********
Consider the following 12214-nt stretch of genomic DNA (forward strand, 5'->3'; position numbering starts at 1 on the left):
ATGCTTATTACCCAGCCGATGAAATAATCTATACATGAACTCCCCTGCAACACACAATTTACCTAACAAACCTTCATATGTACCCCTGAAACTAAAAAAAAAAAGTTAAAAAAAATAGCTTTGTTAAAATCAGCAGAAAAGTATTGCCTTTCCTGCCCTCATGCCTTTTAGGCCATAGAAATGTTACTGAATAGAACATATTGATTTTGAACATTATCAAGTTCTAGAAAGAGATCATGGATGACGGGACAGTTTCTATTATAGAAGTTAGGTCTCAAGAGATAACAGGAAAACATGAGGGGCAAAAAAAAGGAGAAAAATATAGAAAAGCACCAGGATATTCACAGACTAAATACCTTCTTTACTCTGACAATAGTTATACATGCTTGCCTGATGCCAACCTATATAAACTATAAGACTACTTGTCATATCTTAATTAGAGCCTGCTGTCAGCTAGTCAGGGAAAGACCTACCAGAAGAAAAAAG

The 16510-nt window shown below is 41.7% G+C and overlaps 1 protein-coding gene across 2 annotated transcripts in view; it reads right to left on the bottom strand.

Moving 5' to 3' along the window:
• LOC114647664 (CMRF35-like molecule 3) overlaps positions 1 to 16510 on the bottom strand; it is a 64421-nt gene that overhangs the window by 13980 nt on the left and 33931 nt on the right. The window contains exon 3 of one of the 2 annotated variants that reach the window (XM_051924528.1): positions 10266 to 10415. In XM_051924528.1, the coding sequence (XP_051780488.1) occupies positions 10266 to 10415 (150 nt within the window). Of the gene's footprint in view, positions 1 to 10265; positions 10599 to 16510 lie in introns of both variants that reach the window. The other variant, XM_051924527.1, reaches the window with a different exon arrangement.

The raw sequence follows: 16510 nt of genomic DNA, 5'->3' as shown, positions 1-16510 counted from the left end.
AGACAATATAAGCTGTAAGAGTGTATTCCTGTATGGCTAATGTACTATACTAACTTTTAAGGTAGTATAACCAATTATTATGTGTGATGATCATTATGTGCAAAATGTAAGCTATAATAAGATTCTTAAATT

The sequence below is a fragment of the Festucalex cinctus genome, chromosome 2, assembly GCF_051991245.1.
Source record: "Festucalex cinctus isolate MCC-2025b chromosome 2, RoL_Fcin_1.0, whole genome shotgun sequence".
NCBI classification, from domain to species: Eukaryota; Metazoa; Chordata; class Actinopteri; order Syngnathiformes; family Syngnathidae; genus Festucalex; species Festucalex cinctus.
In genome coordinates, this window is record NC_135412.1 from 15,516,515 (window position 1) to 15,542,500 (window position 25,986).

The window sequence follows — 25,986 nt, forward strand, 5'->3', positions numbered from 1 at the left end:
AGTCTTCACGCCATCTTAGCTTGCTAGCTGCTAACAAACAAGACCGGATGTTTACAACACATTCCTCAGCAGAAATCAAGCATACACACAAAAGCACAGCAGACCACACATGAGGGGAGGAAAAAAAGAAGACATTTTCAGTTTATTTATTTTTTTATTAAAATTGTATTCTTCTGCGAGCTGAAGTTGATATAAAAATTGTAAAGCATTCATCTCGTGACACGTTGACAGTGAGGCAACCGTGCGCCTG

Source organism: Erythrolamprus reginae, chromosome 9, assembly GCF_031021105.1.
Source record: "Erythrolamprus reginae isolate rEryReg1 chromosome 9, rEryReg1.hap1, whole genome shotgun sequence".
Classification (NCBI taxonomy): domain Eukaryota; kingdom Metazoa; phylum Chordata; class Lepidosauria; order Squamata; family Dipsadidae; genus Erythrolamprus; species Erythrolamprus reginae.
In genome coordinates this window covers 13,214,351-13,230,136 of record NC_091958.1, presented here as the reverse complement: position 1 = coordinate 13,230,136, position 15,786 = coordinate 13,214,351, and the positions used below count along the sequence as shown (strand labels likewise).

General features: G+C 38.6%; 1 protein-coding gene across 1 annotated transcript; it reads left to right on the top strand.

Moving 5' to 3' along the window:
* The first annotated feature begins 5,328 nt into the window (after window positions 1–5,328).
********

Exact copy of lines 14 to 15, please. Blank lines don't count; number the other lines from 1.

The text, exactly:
Source organism: Erythrolamprus reginae, chromosome 9, assembly GCF_031021105.1.
Source record: "Erythrolamprus reginae isolate rEryReg1 chromosome 9, rEryReg1.hap1, whole genome shotgun sequence".